These two items were removed in the 1880`s and brought to the Church of the Immaculate Conception in Minneapolis. One James McGoldrick, who was Bishop of Minneapolis at the time, was originally from nearby Aglish. He was a frequent visitor to his homestead at the time and he presumably brought the items back with him from one of his visits.
The priory lasted in Lorrha for over 400 years and one prior in particular had a gruesome fate in the late 16th century!
THE DOMINICAN FRIARY
The Dominican Friary is located beside the present day Roman Catholic Church. It was founded in 1269 by Walter De Burgo, Earl of Ulster and a major local landowner, who was of the Burkes that were to settle in nearby Portumna Castle. The Dominican Order was founded in 1215 by St. Dominic; their rules were based on poverty and preaching. They wore a black cloak and hood over a white tunic; hence they were often referred to as the ‘Black Friars’. The order came to Ireland in 1224 and by 1300 had 24 friaries, Lorrha of course being one of these.
One can only imagine the life of a friar down through the centuries, their strict lifestyles consisting of hours of silent prayer, long periods of fasting and working to provide for and maintain their upkeep. They would have worked the mill (still situated beside the Friary) on the banks of the Lorrha River which would have provided bread, a most important part of people’s diet in those days. Anyone passing by the Friary might also have become accustomed to the sound of numerous holy men chanting and singing from their various psalms. They might also leave their quarters to preach to the local people who in those times were still hanging on to the old pre-Christian beliefs and were often at war with neighbouring territories. The friars would have had living quarters close to the main building of worship and there is structural evidence that these might have been situated under the Roman Catholic Church.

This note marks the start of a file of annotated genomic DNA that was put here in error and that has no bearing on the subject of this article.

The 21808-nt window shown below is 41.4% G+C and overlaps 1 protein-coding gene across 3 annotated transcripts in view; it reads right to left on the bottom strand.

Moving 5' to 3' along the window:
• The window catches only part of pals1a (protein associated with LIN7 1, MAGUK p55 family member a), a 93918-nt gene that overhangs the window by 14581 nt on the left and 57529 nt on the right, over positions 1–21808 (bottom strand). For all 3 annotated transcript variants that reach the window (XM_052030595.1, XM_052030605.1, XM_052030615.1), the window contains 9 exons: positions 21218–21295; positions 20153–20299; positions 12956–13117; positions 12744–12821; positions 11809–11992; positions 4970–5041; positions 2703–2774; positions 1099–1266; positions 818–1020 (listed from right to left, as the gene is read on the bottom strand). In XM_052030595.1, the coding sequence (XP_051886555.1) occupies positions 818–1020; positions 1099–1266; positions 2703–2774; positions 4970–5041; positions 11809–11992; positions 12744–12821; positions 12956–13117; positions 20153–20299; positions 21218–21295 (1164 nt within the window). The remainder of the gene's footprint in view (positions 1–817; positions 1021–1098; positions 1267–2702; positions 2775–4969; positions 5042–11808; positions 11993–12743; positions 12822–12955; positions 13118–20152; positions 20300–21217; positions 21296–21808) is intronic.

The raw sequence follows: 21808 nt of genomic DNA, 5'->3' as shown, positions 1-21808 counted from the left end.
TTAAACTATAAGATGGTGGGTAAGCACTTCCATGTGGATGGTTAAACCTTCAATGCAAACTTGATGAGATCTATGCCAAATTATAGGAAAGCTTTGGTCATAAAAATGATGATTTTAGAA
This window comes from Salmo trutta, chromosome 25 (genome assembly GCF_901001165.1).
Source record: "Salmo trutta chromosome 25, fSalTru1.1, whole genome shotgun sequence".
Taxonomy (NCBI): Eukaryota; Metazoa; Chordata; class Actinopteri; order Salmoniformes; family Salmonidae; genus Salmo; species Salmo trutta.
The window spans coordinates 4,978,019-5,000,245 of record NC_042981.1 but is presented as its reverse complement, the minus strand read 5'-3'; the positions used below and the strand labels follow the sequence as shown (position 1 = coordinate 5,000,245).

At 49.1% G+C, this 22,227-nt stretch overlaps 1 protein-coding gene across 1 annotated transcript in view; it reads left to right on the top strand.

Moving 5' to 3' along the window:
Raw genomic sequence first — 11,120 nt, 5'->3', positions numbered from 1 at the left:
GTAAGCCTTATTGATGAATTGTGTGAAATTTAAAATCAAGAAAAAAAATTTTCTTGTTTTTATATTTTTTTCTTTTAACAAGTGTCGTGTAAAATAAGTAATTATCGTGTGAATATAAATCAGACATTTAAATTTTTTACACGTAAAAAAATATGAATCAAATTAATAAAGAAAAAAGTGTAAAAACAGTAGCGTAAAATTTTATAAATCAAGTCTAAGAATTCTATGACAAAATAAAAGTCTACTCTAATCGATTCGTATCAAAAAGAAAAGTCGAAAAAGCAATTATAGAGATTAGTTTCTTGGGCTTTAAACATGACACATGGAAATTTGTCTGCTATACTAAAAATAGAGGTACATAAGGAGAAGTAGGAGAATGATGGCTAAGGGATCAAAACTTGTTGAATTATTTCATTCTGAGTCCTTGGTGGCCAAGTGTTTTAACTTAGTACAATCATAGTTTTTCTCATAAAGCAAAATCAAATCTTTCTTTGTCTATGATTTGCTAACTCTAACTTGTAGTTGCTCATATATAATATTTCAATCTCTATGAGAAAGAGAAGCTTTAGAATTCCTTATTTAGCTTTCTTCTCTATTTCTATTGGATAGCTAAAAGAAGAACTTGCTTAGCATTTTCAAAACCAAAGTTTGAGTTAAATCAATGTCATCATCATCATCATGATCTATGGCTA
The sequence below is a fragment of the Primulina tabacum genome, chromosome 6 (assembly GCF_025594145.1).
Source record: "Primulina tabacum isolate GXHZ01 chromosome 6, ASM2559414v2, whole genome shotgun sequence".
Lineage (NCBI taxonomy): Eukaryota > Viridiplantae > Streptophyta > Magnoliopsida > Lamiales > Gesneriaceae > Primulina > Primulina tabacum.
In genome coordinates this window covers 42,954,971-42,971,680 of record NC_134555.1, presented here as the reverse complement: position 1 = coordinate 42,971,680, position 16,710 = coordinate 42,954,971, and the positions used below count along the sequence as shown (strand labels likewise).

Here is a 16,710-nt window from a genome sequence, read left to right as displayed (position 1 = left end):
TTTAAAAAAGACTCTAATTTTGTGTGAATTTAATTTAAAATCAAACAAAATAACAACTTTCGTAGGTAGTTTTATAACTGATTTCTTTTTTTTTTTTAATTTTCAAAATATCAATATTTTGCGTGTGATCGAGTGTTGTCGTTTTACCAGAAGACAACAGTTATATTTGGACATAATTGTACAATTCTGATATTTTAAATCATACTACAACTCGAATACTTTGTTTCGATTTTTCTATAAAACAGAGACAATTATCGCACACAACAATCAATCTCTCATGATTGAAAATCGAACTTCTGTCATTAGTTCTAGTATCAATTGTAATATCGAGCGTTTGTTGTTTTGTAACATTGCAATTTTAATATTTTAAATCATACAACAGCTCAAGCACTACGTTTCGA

A statue of St. Ruadhan is believed to have been situated in a niche in the south wall and is suggested to have been carved from wood; no trace of it remains today. Also inside the church and placed on the wall are grave slab memorials of two important families of Lorrha’s past, the O’Kennedys and the McEgans. There is evidence the monastery was burned at one time with traces of smoke staining under the large window at the east gable. Cromwell’s army is believed to be responsible for this and as Lorrha was on their path as they marched from Athlone to Limerick it is most probable that the Friary would not have escaped their ‘fire and sword’.
The Monastery seems to have survived the Cromwellian campaign of the 1650’s and the dissolution of the monasteries in 1537. In 1688 when Ireland was under the rule of Catholic King, James II, a Provincial Chapter (large congregation) was held in the monastery which meant the Friary at Lorrha was superior to other houses in the province or district at that time. The last record of a Dominican friar is that of Rev. Alex Fitzgerald who died in 1797 and whose name was recorded on the Holy Water font in Rathcabbin church. The Dominicans were active in Lorrha for over 500 years and survived through many turbulent times in Irish history. Their legacy is now the skeleton of the once bustling Friary that stands a silent reminder of Lorrha’s historical and monastic past.